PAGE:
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Asynchronous start-stop

The asynchronous start-stop format is one common means of encoding characters over a serial link such as RS-232. Asynchronous start-stop uses a "start bit" followed by some number of data bits, possibly a "parity" bit, and one or two "stop bits".

The number of data and formatting bits must be pre-agreed by the communicating parties.

This format is derived directly from the design of the teletypewriter, which was designed this way because the electromechanical technology of its day was not precise enough for synchronous operation: thus the systems needed to be re-synchronized at the start of each character. Having been re-synchronized, the technology of the day was good enough to preserve bit-sync for the remainder of the character. The stop bits gave the system time to recover before the next start bit. Early teletype systems used five data bits, typically with some variant of the Baudot code.

Asynchronous start-stop signalling was widely used for dial-up modem access to time-sharing computers[?] and BBS systems. These systems used either seven or eight data bits.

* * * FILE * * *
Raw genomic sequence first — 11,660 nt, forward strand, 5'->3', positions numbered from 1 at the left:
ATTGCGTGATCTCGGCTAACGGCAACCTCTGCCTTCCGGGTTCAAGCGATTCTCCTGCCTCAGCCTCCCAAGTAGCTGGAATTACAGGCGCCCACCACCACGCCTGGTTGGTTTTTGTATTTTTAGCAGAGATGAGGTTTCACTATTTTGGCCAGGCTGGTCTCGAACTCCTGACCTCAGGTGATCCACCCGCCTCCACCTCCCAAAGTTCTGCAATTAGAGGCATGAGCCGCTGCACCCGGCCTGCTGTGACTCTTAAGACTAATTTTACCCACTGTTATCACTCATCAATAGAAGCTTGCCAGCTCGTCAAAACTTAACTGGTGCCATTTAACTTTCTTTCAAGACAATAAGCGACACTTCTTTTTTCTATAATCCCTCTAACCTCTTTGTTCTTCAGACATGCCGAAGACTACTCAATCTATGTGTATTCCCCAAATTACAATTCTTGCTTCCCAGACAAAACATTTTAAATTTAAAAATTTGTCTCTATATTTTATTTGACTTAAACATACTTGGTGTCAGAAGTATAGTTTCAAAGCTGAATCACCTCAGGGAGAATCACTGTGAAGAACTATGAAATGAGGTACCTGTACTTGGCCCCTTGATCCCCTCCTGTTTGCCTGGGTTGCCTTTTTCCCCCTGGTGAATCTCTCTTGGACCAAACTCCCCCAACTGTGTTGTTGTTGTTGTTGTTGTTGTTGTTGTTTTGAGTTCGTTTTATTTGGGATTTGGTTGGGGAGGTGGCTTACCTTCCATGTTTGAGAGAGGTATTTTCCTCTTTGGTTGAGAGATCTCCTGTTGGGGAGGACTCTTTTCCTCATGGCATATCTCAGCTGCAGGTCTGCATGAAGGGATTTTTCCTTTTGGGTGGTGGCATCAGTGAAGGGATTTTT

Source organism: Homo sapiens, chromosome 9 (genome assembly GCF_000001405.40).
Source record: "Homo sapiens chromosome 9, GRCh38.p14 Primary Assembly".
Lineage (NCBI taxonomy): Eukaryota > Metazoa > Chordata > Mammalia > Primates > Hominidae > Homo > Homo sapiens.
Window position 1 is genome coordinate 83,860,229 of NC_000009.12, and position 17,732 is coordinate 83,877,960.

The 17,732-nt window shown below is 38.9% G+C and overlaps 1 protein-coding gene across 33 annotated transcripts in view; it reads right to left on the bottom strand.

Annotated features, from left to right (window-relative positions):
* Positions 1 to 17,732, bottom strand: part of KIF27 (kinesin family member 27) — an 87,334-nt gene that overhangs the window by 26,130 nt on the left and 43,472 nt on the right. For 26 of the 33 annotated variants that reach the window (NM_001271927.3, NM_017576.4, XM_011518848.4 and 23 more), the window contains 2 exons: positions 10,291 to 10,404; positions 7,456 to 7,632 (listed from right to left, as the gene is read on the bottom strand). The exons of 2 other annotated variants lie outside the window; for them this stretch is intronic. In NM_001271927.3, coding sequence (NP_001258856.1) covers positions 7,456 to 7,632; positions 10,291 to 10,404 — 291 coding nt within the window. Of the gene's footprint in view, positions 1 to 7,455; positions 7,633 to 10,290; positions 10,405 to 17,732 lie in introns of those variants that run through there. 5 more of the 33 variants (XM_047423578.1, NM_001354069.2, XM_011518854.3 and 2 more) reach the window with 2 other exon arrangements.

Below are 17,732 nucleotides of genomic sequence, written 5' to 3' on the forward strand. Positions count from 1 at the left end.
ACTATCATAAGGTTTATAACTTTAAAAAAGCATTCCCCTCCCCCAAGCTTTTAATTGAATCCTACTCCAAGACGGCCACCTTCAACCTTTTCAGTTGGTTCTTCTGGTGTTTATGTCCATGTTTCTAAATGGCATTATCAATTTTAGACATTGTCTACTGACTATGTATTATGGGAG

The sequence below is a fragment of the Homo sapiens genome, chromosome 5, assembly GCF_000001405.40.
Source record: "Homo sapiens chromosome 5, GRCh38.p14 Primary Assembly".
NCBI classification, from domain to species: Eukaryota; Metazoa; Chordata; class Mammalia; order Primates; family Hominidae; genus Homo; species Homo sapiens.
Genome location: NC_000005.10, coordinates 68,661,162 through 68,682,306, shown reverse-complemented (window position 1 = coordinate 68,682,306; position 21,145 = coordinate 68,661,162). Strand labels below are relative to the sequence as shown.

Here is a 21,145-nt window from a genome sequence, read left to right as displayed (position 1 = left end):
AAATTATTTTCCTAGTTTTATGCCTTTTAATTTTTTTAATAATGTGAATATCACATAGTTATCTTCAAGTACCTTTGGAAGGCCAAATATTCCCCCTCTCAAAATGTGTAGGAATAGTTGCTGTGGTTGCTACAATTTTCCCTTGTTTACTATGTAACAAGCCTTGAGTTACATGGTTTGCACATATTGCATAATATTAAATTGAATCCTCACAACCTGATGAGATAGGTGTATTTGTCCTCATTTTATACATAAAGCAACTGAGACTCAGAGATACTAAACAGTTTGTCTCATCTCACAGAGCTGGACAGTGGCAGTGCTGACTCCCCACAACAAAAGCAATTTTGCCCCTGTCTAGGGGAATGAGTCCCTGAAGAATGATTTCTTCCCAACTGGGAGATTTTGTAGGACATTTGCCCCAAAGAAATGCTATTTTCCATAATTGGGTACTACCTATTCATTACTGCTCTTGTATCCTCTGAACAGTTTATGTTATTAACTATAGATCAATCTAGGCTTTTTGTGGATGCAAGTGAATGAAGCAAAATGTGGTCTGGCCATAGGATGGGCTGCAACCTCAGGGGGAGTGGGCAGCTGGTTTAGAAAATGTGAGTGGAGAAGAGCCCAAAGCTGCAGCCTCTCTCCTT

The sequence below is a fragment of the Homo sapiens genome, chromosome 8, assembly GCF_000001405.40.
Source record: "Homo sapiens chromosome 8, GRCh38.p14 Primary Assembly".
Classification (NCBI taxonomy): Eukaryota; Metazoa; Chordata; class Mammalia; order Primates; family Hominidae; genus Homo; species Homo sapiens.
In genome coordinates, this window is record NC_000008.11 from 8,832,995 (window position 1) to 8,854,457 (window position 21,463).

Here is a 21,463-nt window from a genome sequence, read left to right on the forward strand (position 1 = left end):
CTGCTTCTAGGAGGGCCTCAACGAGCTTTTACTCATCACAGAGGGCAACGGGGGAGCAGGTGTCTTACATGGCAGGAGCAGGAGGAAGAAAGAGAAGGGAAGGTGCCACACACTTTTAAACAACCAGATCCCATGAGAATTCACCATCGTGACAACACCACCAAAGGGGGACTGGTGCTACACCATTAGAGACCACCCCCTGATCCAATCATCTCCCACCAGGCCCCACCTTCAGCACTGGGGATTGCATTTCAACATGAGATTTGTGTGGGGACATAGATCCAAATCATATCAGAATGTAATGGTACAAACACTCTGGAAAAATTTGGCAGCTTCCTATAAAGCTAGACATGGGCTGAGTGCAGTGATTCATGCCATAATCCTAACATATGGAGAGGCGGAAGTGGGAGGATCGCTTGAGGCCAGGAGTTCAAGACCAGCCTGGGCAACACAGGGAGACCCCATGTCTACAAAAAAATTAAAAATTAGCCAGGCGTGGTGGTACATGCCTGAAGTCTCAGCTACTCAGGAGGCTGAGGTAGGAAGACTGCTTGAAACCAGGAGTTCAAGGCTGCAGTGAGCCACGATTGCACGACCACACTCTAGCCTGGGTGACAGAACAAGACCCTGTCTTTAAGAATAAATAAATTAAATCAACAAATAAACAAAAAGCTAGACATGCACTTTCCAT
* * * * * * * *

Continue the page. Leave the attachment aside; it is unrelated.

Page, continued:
The most common configuration used was (and still is) "8N1": eight bit characters, with one stop bit and no parity bit. Thus 10 bits are used to send a single character, which has the nice side-effect that dividing the signalling rate by ten results in the overall transmission speed.

The alternative to asynchronous start-stop was the use of synchronous protocols such as HDLC.

Asynchronous start-stop is still used to communicate with modems for many dial-up Internet access applications, using a framing protocol such as PPP to create packets made up out of characters. The performance loss relative to synchronous access is negligibly, as most modern modems will use a private synchronous protocol to send the data between themselves.

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